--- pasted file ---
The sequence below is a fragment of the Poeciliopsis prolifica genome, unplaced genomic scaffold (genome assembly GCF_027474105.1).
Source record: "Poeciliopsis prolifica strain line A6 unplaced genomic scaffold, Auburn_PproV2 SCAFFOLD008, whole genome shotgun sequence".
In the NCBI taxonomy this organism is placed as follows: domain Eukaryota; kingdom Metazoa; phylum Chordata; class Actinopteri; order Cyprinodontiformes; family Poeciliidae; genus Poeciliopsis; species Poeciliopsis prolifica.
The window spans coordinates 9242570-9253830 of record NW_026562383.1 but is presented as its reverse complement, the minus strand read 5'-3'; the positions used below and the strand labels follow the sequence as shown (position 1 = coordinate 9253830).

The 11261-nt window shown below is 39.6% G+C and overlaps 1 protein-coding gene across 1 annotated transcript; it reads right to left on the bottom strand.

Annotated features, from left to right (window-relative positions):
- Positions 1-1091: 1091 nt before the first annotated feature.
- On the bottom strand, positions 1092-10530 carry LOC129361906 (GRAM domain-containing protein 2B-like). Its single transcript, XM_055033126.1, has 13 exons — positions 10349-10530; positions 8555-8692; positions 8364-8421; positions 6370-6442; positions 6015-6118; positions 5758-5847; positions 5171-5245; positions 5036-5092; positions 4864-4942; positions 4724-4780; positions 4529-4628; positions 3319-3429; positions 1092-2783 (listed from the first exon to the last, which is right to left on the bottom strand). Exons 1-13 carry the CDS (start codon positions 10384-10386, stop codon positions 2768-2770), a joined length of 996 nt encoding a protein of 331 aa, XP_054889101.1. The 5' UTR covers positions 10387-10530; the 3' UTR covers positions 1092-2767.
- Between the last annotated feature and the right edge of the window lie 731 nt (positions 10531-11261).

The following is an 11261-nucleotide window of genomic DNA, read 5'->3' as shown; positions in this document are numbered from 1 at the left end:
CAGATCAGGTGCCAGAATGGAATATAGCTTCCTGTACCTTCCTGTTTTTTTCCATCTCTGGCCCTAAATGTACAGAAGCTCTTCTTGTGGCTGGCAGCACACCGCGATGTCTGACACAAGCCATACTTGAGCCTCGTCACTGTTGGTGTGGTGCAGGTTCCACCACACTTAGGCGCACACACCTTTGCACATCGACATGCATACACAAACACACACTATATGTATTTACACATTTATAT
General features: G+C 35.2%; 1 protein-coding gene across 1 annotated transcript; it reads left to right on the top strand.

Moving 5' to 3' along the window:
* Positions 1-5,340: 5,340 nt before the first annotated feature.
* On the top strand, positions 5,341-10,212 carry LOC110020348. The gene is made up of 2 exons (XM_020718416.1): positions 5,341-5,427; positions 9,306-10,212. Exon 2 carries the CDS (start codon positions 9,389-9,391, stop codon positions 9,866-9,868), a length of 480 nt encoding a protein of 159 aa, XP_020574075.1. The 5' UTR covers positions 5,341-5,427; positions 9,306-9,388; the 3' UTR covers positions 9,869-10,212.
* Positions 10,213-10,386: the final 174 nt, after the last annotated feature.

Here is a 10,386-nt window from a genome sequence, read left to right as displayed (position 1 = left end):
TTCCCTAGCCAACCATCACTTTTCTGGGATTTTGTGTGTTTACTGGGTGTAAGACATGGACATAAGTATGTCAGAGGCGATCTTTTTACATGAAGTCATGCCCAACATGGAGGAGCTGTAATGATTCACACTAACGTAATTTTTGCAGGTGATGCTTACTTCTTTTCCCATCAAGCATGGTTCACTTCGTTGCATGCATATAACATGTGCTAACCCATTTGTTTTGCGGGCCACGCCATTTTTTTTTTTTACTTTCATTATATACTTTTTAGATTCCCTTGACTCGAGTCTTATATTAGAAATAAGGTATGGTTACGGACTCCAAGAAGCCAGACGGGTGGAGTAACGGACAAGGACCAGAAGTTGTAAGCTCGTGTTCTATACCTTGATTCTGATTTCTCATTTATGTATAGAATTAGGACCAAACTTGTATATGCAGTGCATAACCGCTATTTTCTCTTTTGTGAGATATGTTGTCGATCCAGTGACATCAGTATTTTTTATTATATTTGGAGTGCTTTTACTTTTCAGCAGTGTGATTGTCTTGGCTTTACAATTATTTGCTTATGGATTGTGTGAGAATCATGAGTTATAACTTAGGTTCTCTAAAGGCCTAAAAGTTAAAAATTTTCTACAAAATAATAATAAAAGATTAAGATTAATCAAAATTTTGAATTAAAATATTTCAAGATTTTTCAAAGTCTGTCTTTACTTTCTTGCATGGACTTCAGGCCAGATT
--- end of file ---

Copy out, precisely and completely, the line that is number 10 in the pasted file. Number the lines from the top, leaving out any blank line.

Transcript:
The following is an 11261-nucleotide window of genomic DNA, read 5'->3' as shown; positions in this document are numbered from 1 at the left end: